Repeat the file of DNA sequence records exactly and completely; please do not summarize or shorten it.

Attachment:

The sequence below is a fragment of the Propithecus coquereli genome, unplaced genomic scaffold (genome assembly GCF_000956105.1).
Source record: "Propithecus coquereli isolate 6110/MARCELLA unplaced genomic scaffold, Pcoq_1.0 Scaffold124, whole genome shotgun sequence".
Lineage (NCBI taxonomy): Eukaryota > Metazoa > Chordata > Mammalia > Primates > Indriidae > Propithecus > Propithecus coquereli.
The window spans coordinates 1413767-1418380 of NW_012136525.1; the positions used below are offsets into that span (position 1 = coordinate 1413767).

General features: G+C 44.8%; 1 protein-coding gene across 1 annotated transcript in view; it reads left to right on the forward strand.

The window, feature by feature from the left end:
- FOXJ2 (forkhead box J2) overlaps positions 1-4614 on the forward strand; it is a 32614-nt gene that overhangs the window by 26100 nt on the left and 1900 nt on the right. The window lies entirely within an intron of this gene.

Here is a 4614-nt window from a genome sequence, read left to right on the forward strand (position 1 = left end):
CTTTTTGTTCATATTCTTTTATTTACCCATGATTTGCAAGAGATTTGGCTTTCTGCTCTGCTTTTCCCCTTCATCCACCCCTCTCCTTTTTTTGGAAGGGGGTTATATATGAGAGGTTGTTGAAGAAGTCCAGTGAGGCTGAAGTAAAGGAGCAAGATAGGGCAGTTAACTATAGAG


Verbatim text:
The sequence below is a fragment of the Propithecus coquereli genome, unplaced genomic scaffold (genome assembly GCF_000956105.1).
Source record: "Propithecus coquereli isolate 6110/MARCELLA unplaced genomic scaffold, Pcoq_1.0 Scaffold124, whole genome shotgun sequence".
Lineage (NCBI taxonomy): Eukaryota > Metazoa > Chordata > Mammalia > Primates > Indriidae > Propithecus > Propithecus coquereli.
The window spans coordinates 1413767-1418380 of NW_012136525.1; the positions used below are offsets into that span (position 1 = coordinate 1413767).

General features: G+C 44.8%; 1 protein-coding gene across 1 annotated transcript in view; it reads left to right on the forward strand.

The window, feature by feature from the left end:
- FOXJ2 (forkhead box J2) overlaps positions 1-4614 on the forward strand; it is a 32614-nt gene that overhangs the window by 26100 nt on the left and 1900 nt on the right. The window lies entirely within an intron of this gene.

Here is a 4614-nt window from a genome sequence, read left to right on the forward strand (position 1 = left end):
CTTTTTGTTCATATTCTTTTATTTACCCATGATTTGCAAGAGATTTGGCTTTCTGCTCTGCTTTTCCCCTTCATCCACCCCTCTCCTTTTTTTGGAAGGGGGTTATATATGAGAGGTTGTTGAAGAAGTCCAGTGAGGCTGAAGTAAAGGAGCAAGATAGGGCAGTTAACTATAGAG